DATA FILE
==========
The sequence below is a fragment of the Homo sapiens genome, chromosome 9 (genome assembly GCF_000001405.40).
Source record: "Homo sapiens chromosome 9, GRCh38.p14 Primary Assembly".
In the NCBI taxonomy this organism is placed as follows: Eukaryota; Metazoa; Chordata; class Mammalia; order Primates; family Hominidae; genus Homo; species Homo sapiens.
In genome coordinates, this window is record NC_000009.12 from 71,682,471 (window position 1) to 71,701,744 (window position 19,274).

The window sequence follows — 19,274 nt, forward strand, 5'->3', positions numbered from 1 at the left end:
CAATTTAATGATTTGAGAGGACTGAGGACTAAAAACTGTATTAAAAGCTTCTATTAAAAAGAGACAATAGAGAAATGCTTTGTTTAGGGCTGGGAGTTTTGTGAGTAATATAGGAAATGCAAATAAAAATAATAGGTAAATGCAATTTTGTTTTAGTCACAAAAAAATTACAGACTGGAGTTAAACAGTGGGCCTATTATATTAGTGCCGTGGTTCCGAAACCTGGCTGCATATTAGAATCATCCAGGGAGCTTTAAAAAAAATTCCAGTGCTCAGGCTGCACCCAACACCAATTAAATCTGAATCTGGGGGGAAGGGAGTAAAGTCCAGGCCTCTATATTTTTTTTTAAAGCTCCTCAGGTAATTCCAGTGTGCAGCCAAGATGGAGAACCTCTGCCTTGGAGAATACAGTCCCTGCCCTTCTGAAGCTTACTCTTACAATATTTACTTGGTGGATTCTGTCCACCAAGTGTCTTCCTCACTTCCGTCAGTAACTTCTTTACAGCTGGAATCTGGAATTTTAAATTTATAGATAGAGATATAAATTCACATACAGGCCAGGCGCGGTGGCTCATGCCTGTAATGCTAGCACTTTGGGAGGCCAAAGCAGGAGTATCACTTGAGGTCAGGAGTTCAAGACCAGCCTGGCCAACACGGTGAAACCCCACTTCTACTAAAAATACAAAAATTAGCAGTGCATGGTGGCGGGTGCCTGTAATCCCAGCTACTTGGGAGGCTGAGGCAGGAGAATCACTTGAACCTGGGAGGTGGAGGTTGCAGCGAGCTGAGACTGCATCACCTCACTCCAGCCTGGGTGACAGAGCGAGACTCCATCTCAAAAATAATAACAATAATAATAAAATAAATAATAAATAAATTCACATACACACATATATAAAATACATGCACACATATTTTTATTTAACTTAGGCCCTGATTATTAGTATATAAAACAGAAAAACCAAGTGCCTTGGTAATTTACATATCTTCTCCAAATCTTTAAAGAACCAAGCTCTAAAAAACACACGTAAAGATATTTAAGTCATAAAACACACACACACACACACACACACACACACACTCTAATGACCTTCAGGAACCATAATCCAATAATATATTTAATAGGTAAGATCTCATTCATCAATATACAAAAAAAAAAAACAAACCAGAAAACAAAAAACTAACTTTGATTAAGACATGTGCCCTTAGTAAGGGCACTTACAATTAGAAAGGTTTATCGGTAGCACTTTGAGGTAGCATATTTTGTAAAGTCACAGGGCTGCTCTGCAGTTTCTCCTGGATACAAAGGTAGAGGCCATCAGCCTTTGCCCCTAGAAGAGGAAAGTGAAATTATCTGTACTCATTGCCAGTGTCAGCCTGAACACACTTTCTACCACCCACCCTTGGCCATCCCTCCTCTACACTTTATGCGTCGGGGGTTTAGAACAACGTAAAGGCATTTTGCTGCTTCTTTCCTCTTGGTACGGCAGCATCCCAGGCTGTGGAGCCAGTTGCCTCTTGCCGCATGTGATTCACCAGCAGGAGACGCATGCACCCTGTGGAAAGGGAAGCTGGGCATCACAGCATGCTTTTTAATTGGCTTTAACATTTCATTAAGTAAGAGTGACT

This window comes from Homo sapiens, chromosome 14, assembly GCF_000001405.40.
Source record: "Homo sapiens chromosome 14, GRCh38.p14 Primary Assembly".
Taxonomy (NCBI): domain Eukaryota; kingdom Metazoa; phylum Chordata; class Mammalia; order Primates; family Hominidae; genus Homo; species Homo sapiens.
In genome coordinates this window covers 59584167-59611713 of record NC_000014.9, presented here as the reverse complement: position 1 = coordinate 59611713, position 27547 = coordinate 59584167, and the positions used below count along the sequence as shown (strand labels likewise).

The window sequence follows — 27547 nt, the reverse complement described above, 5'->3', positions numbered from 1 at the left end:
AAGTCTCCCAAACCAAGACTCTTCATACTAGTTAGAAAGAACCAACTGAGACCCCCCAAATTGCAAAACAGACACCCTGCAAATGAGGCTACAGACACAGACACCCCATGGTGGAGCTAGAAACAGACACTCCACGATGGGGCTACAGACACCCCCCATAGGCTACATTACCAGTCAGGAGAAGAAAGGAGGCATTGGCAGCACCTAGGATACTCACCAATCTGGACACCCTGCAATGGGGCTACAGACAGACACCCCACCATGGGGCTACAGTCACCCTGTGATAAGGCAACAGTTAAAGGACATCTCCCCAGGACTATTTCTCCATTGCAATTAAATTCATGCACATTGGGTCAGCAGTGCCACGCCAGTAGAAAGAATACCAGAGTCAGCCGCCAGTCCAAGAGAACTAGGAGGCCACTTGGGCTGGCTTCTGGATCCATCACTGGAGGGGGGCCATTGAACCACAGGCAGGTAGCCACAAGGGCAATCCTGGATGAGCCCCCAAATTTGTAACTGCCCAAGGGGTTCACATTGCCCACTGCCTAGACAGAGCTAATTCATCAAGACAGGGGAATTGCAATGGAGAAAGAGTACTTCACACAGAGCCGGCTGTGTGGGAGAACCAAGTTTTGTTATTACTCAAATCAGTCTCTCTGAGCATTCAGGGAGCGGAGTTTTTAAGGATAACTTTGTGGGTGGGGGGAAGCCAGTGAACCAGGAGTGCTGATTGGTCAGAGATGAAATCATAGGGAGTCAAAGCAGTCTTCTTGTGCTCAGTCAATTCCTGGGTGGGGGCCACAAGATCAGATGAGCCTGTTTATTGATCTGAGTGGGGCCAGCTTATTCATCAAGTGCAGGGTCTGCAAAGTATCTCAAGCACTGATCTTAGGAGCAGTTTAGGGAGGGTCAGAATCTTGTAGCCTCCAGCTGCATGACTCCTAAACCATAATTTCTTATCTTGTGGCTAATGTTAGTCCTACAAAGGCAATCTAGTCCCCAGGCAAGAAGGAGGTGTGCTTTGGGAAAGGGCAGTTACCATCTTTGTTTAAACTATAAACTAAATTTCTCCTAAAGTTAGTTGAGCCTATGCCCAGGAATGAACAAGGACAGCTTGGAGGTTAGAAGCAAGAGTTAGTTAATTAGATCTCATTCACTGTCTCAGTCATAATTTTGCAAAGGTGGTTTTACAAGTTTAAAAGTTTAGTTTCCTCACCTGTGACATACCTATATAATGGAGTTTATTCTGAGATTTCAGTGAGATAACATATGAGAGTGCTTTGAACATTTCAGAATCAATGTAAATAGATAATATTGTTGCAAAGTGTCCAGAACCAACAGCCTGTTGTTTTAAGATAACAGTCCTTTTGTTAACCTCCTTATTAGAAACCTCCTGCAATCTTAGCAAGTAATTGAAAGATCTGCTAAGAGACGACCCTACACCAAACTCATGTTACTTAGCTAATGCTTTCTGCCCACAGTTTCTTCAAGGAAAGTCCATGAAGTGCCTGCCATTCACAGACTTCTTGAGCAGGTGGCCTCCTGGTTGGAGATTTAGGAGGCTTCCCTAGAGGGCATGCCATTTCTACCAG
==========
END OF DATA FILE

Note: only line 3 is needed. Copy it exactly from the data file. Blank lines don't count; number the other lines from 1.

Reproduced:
In the NCBI taxonomy this organism is placed as follows: Eukaryota; Metazoa; Chordata; class Mammalia; order Primates; family Hominidae; genus Homo; species Homo sapiens.